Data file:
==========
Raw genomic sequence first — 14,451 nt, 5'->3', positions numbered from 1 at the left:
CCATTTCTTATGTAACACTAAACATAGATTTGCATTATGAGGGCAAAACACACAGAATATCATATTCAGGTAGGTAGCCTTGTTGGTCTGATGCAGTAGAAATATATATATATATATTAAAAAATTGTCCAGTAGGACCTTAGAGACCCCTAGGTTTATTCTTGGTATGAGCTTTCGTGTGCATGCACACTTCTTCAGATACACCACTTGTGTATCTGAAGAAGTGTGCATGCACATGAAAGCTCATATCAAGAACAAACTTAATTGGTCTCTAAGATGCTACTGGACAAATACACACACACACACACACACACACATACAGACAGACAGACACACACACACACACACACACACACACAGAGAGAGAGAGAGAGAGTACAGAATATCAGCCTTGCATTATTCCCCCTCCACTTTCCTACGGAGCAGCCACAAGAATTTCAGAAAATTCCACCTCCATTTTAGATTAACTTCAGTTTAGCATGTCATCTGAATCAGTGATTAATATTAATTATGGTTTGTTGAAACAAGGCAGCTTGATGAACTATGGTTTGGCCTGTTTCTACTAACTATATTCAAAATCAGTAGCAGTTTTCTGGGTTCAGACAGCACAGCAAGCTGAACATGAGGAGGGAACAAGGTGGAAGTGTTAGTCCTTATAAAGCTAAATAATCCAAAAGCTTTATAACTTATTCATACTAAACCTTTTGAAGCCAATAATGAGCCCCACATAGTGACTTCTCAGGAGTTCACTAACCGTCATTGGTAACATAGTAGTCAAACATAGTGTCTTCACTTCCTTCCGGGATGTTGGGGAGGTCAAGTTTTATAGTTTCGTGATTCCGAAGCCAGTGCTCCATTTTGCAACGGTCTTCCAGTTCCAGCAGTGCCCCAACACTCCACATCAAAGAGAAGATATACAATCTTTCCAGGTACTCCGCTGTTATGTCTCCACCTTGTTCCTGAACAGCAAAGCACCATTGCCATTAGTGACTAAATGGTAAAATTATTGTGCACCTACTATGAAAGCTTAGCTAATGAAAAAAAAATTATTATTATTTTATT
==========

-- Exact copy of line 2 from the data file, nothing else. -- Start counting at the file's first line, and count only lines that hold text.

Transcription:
CCATTTCTTATGTAACACTAAACATAGATTTGCATTATGAGGGCAAAACACACAGAATATCATATTCAGGTAGGTAGCCTTGTTGGTCTGATGCAGTAGAAATATATATATATATATTAAAAAATTGTCCAGTAGGACCTTAGAGACCCCTAGGTTTATTCTTGGTATGAGCTTTCGTGTGCATGCACACTTCTTCAGATACACCACTTGTGTATCTGAAGAAGTGTGCATGCACATGAAAGCTCATATCAAGAACAAACTTAATTGGTCTCTAAGATGCTACTGGACAAATACACACACACACACACACACACACATACAGACAGACAGACACACACACACACACACACACACACACAGAGAGAGAGAGAGAGAGTACAGAATATCAGCCTTGCATTATTCCCCCTCCACTTTCCTACGGAGCAGCCACAAGAATTTCAGAAAATTCCACCTCCATTTTAGATTAACTTCAGTTTAGCATGTCATCTGAATCAGTGATTAATATTAATTATGGTTTGTTGAAACAAGGCAGCTTGATGAACTATGGTTTGGCCTGTTTCTACTAACTATATTCAAAATCAGTAGCAGTTTTCTGGGTTCAGACAGCACAGCAAGCTGAACATGAGGAGGGAACAAGGTGGAAGTGTTAGTCCTTATAAAGCTAAATAATCCAAAAGCTTTATAACTTATTCATACTAAACCTTTTGAAGCCAATAATGAGCCCCACATAGTGACTTCTCAGGAGTTCACTAACCGTCATTGGTAACATAGTAGTCAAACATAGTGTCTTCACTTCCTTCCGGGATGTTGGGGAGGTCAAGTTTTATAGTTTCGTGATTCCGAAGCCAGTGCTCCATTTTGCAACGGTCTTCCAGTTCCAGCAGTGCCCCAACACTCCACATCAAAGAGAAGATATACAATCTTTCCAGGTACTCCGCTGTTATGTCTCCACCTTGTTCCTGAACAGCAAAGCACCATTGCCATTAGTGACTAAATGGTAAAATTATTGTGCACCTACTATGAAAGCTTAGCTAATGAAAAAAAAATTATTATTATTTTATT